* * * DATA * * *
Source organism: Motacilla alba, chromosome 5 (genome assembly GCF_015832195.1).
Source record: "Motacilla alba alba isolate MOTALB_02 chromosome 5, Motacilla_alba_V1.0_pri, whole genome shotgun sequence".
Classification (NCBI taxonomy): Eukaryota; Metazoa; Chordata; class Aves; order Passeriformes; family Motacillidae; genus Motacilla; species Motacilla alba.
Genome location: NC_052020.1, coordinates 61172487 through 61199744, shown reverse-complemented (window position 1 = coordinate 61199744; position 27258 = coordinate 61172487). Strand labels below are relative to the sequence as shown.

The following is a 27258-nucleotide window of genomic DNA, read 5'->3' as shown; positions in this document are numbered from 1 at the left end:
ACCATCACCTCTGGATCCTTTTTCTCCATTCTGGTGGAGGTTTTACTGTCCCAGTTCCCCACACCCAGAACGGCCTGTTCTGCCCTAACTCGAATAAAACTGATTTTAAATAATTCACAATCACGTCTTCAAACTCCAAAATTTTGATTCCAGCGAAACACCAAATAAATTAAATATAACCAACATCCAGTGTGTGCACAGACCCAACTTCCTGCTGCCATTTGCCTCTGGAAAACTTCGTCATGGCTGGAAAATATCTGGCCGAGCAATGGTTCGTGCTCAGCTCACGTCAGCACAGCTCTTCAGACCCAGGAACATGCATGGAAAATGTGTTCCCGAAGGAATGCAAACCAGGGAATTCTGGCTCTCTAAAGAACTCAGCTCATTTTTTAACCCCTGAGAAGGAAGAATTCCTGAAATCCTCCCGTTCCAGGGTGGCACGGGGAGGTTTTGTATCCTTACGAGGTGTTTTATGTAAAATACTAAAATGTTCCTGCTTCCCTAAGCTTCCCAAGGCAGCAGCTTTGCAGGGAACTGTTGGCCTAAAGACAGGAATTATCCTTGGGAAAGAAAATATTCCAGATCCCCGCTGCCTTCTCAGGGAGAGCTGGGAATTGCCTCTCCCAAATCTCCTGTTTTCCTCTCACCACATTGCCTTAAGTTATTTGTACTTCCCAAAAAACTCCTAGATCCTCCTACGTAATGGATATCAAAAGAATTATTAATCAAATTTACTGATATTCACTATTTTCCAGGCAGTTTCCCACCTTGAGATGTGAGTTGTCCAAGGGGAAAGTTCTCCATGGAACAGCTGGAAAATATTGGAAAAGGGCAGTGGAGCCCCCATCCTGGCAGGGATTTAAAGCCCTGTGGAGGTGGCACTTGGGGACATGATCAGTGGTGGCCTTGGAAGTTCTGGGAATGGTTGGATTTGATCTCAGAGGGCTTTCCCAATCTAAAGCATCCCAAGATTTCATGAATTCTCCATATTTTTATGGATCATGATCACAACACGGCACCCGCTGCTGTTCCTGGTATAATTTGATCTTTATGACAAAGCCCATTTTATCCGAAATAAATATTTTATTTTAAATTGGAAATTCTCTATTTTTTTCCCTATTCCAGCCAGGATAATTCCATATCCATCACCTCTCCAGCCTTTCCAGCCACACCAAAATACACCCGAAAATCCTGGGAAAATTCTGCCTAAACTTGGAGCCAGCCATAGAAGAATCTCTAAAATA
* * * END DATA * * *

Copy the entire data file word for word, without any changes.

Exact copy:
Source organism: Motacilla alba, chromosome 5 (genome assembly GCF_015832195.1).
Source record: "Motacilla alba alba isolate MOTALB_02 chromosome 5, Motacilla_alba_V1.0_pri, whole genome shotgun sequence".
Classification (NCBI taxonomy): Eukaryota; Metazoa; Chordata; class Aves; order Passeriformes; family Motacillidae; genus Motacilla; species Motacilla alba.
Genome location: NC_052020.1, coordinates 61172487 through 61199744, shown reverse-complemented (window position 1 = coordinate 61199744; position 27258 = coordinate 61172487). Strand labels below are relative to the sequence as shown.

The following is a 27258-nucleotide window of genomic DNA, read 5'->3' as shown; positions in this document are numbered from 1 at the left end:
ACCATCACCTCTGGATCCTTTTTCTCCATTCTGGTGGAGGTTTTACTGTCCCAGTTCCCCACACCCAGAACGGCCTGTTCTGCCCTAACTCGAATAAAACTGATTTTAAATAATTCACAATCACGTCTTCAAACTCCAAAATTTTGATTCCAGCGAAACACCAAATAAATTAAATATAACCAACATCCAGTGTGTGCACAGACCCAACTTCCTGCTGCCATTTGCCTCTGGAAAACTTCGTCATGGCTGGAAAATATCTGGCCGAGCAATGGTTCGTGCTCAGCTCACGTCAGCACAGCTCTTCAGACCCAGGAACATGCATGGAAAATGTGTTCCCGAAGGAATGCAAACCAGGGAATTCTGGCTCTCTAAAGAACTCAGCTCATTTTTTAACCCCTGAGAAGGAAGAATTCCTGAAATCCTCCCGTTCCAGGGTGGCACGGGGAGGTTTTGTATCCTTACGAGGTGTTTTATGTAAAATACTAAAATGTTCCTGCTTCCCTAAGCTTCCCAAGGCAGCAGCTTTGCAGGGAACTGTTGGCCTAAAGACAGGAATTATCCTTGGGAAAGAAAATATTCCAGATCCCCGCTGCCTTCTCAGGGAGAGCTGGGAATTGCCTCTCCCAAATCTCCTGTTTTCCTCTCACCACATTGCCTTAAGTTATTTGTACTTCCCAAAAAACTCCTAGATCCTCCTACGTAATGGATATCAAAAGAATTATTAATCAAATTTACTGATATTCACTATTTTCCAGGCAGTTTCCCACCTTGAGATGTGAGTTGTCCAAGGGGAAAGTTCTCCATGGAACAGCTGGAAAATATTGGAAAAGGGCAGTGGAGCCCCCATCCTGGCAGGGATTTAAAGCCCTGTGGAGGTGGCACTTGGGGACATGATCAGTGGTGGCCTTGGAAGTTCTGGGAATGGTTGGATTTGATCTCAGAGGGCTTTCCCAATCTAAAGCATCCCAAGATTTCATGAATTCTCCATATTTTTATGGATCATGATCACAACACGGCACCCGCTGCTGTTCCTGGTATAATTTGATCTTTATGACAAAGCCCATTTTATCCGAAATAAATATTTTATTTTAAATTGGAAATTCTCTATTTTTTTCCCTATTCCAGCCAGGATAATTCCATATCCATCACCTCTCCAGCCTTTCCAGCCACACCAAAATACACCCGAAAATCCTGGGAAAATTCTGCCTAAACTTGGAGCCAGCCATAGAAGAATCTCTAAAATA